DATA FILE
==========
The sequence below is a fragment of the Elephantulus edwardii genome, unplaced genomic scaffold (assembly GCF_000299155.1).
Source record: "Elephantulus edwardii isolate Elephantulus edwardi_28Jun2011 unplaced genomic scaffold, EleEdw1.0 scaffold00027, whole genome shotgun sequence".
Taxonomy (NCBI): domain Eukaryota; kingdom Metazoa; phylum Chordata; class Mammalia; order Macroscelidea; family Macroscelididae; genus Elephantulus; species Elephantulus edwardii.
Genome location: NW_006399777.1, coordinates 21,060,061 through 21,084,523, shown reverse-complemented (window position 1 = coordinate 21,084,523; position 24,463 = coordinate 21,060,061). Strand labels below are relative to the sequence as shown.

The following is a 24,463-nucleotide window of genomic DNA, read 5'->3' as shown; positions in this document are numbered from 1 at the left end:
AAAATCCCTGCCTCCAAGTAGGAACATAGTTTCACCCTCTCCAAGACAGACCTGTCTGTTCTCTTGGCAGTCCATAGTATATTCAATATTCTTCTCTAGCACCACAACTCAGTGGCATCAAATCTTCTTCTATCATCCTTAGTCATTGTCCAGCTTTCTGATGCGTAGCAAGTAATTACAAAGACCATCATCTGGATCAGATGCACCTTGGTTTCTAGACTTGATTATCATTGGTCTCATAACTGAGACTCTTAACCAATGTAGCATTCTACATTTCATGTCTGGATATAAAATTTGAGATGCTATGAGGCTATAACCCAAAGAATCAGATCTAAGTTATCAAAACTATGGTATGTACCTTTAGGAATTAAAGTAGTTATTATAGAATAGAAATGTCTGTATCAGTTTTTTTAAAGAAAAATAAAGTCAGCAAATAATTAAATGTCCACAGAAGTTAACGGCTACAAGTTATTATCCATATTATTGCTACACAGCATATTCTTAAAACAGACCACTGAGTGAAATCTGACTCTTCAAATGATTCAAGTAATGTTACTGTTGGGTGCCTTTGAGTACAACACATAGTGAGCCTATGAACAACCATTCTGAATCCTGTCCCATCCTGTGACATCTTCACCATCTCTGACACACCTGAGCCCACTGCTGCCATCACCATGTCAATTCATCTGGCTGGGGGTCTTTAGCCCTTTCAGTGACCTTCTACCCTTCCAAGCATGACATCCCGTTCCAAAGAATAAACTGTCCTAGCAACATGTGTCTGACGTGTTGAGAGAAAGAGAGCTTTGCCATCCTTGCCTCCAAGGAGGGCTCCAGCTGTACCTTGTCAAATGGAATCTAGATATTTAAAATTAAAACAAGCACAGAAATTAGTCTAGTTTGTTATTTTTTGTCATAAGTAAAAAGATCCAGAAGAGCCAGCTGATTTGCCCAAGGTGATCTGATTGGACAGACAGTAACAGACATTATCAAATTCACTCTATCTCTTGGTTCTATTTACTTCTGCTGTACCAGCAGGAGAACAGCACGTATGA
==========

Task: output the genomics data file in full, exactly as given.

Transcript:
The sequence below is a fragment of the Elephantulus edwardii genome, unplaced genomic scaffold (assembly GCF_000299155.1).
Source record: "Elephantulus edwardii isolate Elephantulus edwardi_28Jun2011 unplaced genomic scaffold, EleEdw1.0 scaffold00027, whole genome shotgun sequence".
Taxonomy (NCBI): domain Eukaryota; kingdom Metazoa; phylum Chordata; class Mammalia; order Macroscelidea; family Macroscelididae; genus Elephantulus; species Elephantulus edwardii.
Genome location: NW_006399777.1, coordinates 21,060,061 through 21,084,523, shown reverse-complemented (window position 1 = coordinate 21,084,523; position 24,463 = coordinate 21,060,061). Strand labels below are relative to the sequence as shown.

The following is a 24,463-nucleotide window of genomic DNA, read 5'->3' as shown; positions in this document are numbered from 1 at the left end:
AAAATCCCTGCCTCCAAGTAGGAACATAGTTTCACCCTCTCCAAGACAGACCTGTCTGTTCTCTTGGCAGTCCATAGTATATTCAATATTCTTCTCTAGCACCACAACTCAGTGGCATCAAATCTTCTTCTATCATCCTTAGTCATTGTCCAGCTTTCTGATGCGTAGCAAGTAATTACAAAGACCATCATCTGGATCAGATGCACCTTGGTTTCTAGACTTGATTATCATTGGTCTCATAACTGAGACTCTTAACCAATGTAGCATTCTACATTTCATGTCTGGATATAAAATTTGAGATGCTATGAGGCTATAACCCAAAGAATCAGATCTAAGTTATCAAAACTATGGTATGTACCTTTAGGAATTAAAGTAGTTATTATAGAATAGAAATGTCTGTATCAGTTTTTTTAAAGAAAAATAAAGTCAGCAAATAATTAAATGTCCACAGAAGTTAACGGCTACAAGTTATTATCCATATTATTGCTACACAGCATATTCTTAAAACAGACCACTGAGTGAAATCTGACTCTTCAAATGATTCAAGTAATGTTACTGTTGGGTGCCTTTGAGTACAACACATAGTGAGCCTATGAACAACCATTCTGAATCCTGTCCCATCCTGTGACATCTTCACCATCTCTGACACACCTGAGCCCACTGCTGCCATCACCATGTCAATTCATCTGGCTGGGGGTCTTTAGCCCTTTCAGTGACCTTCTACCCTTCCAAGCATGACATCCCGTTCCAAAGAATAAACTGTCCTAGCAACATGTGTCTGACGTGTTGAGAGAAAGAGAGCTTTGCCATCCTTGCCTCCAAGGAGGGCTCCAGCTGTACCTTGTCAAATGGAATCTAGATATTTAAAATTAAAACAAGCACAGAAATTAGTCTAGTTTGTTATTTTTTGTCATAAGTAAAAAGATCCAGAAGAGCCAGCTGATTTGCCCAAGGTGATCTGATTGGACAGACAGTAACAGACATTATCAAATTCACTCTATCTCTTGGTTCTATTTACTTCTGCTGTACCAGCAGGAGAACAGCACGTATGA